Analysing his Majesty's speech
I mentioned in the previous article that history was made the day the King commi-ssioned the nation to the Royal Cattle Byre, today I want to dwell on His Majesty’s speech. What he said and what he meant. By this Mkhulu is trying to avoid the distortion of the message. I am also doing this to make people understand what the King meant.
Fortunately, I was present, I listened to every word he said, and I am glad that umtukulu recorded the full speech on the TV and I referred to the video when I happened to forget some of the things His Majesty uttered at Esibayeni. I am writing what he said. Just to rewind a bit, it is the same thing that happened with King Sobhuza II’s speech at the very same venue in 1978.In my previous article about King Sobhuza II, I highlighted how people bent the message to suit their own propaganda. People have misinterpreted his speech and thus the experiment theory popped up of which is wrong. Now let us get to the speech.
In His introductory speech, His Majesty showed a sense of appreciation that Swazis had come in numbers for the big national gathering.
He went on to highlight that other countries do not have the chance to gather in one place and express themselves as we do at the Cattle Byre. To prove that this was a good thing, former Malawi president came to witness this beautiful event that Swazis have.
"Eh nalomunye lobekangu-mengameli lobe katihambela ngalomunye umsebenti naye soyeva kutsi Sibaya sihlange-ne, watsi asengiyobona lomse-benti lengihlala ngibacocela ngawo umsebenti wesibaya, nembala wafike wabona naye kutsi live lonkhe like lihla-ngane libeka imibono, nem-bala wafika wadvumisa kutsi yinfto lenhle sibili".
He continued to say that this would draw tourists from all corners of the world to witness Swazi culture. He emphasised that the main aim of Sibaya is nation build-ing.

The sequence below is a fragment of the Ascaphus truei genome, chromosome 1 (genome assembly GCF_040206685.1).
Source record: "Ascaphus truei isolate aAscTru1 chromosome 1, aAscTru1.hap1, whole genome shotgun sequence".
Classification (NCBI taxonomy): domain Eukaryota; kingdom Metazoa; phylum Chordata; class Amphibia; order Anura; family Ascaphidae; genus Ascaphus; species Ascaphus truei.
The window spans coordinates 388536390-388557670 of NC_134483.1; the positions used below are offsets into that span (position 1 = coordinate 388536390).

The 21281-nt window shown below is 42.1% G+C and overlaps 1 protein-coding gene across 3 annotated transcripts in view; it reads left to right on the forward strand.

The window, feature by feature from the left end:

Getting on the theme of his speech, he continued to highlight that a nation must strive to survive. He said the nation formed a National Development Strategy. He mentioned that Sibaya was a catalyst to revitalise those stra-tegies to be met and implemented. However he mentioned that the country is struggling economically and the issue of circulars should be looked into and see if it is affect-ing the economy.
He said he is worried that we have been expecting to look into Finance Circular No 1 of 2010.
"Njengoba nicela kutsi Circular No. 1 asebuketwe, uvakele loyo mbono, njengoba ngivile nje la-banye batsi cha kusukela namu-hla akuse nje kuphelile ngaye singajabula".
He cautioned the nation that as much as the nation wanted the controversial circular removed, there was still order to be followed. Note this point dear reader; it will be reviewed not removed. He said experts would be brought to solve this issue. The King was quick to point out that we should also get experts that would advise how to revitalise the economy.
He went on to mention that the nation signed charters that needed to be ratified. He did not spend much time on the charters, he dwelt on the issue of untrust-worthy advisors. He said he does not want advisors that will give him bad advice. He urged the nation to point-out the rotten potatoes in the advisory council without fear.